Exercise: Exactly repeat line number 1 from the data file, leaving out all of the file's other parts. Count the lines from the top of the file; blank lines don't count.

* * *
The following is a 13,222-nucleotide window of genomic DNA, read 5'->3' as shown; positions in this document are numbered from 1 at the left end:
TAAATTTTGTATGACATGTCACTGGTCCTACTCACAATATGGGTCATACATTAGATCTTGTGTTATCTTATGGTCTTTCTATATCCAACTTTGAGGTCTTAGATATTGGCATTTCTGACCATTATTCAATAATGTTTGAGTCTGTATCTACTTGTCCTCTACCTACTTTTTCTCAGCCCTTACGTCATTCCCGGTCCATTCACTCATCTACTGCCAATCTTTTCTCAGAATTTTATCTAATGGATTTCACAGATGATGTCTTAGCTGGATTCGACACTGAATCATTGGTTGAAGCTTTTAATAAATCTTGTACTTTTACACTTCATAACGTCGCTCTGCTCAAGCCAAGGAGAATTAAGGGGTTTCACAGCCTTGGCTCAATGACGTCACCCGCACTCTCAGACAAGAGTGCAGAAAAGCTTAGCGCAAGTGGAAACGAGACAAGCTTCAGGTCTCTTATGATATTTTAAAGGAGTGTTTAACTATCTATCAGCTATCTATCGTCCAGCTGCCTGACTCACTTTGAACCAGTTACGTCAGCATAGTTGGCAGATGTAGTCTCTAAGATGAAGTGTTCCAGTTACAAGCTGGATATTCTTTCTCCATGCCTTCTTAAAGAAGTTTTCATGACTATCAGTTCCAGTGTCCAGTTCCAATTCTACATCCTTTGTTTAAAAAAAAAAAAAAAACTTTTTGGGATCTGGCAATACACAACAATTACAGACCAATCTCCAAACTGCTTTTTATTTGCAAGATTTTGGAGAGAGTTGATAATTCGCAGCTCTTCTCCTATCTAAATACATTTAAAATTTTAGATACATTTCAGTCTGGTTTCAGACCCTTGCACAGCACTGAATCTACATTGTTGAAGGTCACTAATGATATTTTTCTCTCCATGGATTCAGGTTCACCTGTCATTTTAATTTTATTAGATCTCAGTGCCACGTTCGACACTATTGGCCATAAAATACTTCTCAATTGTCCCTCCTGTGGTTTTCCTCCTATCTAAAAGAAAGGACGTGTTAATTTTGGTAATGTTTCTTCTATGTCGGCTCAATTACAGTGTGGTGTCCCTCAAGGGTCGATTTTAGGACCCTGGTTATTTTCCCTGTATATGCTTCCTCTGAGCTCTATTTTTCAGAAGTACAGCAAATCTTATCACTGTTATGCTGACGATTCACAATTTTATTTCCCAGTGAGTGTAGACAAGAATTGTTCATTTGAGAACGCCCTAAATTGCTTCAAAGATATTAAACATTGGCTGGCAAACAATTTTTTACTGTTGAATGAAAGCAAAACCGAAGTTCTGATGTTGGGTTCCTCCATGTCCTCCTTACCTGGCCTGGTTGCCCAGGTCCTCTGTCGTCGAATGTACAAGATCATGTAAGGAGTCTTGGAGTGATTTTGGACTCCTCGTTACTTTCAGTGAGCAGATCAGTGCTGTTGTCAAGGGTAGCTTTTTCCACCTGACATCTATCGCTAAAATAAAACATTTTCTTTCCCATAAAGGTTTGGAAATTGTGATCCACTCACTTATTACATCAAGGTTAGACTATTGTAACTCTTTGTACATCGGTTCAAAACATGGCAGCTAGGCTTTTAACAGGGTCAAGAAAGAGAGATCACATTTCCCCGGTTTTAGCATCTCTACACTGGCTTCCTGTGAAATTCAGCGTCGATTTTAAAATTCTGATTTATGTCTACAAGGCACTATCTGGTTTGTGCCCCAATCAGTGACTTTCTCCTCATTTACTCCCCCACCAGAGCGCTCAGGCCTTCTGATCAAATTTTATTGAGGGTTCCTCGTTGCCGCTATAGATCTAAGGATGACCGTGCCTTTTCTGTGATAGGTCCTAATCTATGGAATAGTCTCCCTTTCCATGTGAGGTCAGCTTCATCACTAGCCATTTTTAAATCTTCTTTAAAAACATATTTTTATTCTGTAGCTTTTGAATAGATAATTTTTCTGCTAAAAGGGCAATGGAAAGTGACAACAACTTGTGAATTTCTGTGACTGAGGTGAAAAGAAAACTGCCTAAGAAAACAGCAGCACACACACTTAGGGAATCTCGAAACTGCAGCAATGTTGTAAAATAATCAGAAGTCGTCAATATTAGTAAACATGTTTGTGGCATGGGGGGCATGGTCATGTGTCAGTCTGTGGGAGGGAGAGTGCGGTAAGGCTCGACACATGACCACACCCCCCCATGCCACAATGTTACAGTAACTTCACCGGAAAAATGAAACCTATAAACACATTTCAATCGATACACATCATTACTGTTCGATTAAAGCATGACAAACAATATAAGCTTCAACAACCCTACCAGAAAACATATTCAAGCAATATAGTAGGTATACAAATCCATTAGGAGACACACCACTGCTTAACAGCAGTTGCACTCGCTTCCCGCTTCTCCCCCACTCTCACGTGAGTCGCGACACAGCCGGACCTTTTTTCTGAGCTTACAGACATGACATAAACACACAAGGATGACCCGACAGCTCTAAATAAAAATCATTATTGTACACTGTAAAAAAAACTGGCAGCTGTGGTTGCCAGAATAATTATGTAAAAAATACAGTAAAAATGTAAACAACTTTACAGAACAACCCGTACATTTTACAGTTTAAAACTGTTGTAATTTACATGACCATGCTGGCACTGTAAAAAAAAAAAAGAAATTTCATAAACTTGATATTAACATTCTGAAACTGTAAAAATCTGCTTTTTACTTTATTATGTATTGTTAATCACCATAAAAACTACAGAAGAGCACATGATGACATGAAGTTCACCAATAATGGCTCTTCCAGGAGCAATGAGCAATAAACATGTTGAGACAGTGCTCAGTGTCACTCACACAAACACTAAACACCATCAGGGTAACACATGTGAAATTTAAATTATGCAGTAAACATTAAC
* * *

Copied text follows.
The following is a 13,222-nucleotide window of genomic DNA, read 5'->3' as shown; positions in this document are numbered from 1 at the left end: